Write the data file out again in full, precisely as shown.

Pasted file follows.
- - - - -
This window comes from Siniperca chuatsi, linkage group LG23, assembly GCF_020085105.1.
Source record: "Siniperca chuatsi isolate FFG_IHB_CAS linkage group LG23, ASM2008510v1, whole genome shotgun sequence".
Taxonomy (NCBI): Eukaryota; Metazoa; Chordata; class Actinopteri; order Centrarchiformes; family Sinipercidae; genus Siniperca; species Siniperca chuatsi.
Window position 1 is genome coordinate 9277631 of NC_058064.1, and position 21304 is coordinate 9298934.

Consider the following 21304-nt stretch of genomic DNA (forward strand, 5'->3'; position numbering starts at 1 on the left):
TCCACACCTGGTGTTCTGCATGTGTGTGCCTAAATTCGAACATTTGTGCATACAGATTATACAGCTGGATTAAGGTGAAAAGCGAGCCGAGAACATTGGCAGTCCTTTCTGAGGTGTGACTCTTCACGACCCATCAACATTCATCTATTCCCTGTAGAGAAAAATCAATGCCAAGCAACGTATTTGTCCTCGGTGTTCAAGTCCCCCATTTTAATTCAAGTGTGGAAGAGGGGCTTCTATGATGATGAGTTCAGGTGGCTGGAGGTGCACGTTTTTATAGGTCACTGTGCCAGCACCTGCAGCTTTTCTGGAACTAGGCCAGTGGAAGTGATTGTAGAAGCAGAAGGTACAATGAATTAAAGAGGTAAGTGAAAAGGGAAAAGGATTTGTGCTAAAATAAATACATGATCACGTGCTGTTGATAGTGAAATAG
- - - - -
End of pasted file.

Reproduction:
This window comes from Siniperca chuatsi, linkage group LG23, assembly GCF_020085105.1.
Source record: "Siniperca chuatsi isolate FFG_IHB_CAS linkage group LG23, ASM2008510v1, whole genome shotgun sequence".
Taxonomy (NCBI): Eukaryota; Metazoa; Chordata; class Actinopteri; order Centrarchiformes; family Sinipercidae; genus Siniperca; species Siniperca chuatsi.
Window position 1 is genome coordinate 9277631 of NC_058064.1, and position 21304 is coordinate 9298934.

Consider the following 21304-nt stretch of genomic DNA (forward strand, 5'->3'; position numbering starts at 1 on the left):
TCCACACCTGGTGTTCTGCATGTGTGTGCCTAAATTCGAACATTTGTGCATACAGATTATACAGCTGGATTAAGGTGAAAAGCGAGCCGAGAACATTGGCAGTCCTTTCTGAGGTGTGACTCTTCACGACCCATCAACATTCATCTATTCCCTGTAGAGAAAAATCAATGCCAAGCAACGTATTTGTCCTCGGTGTTCAAGTCCCCCATTTTAATTCAAGTGTGGAAGAGGGGCTTCTATGATGATGAGTTCAGGTGGCTGGAGGTGCACGTTTTTATAGGTCACTGTGCCAGCACCTGCAGCTTTTCTGGAACTAGGCCAGTGGAAGTGATTGTAGAAGCAGAAGGTACAATGAATTAAAGAGGTAAGTGAAAAGGGAAAAGGATTTGTGCTAAAATAAATACATGATCACGTGCTGTTGATAGTGAAATAG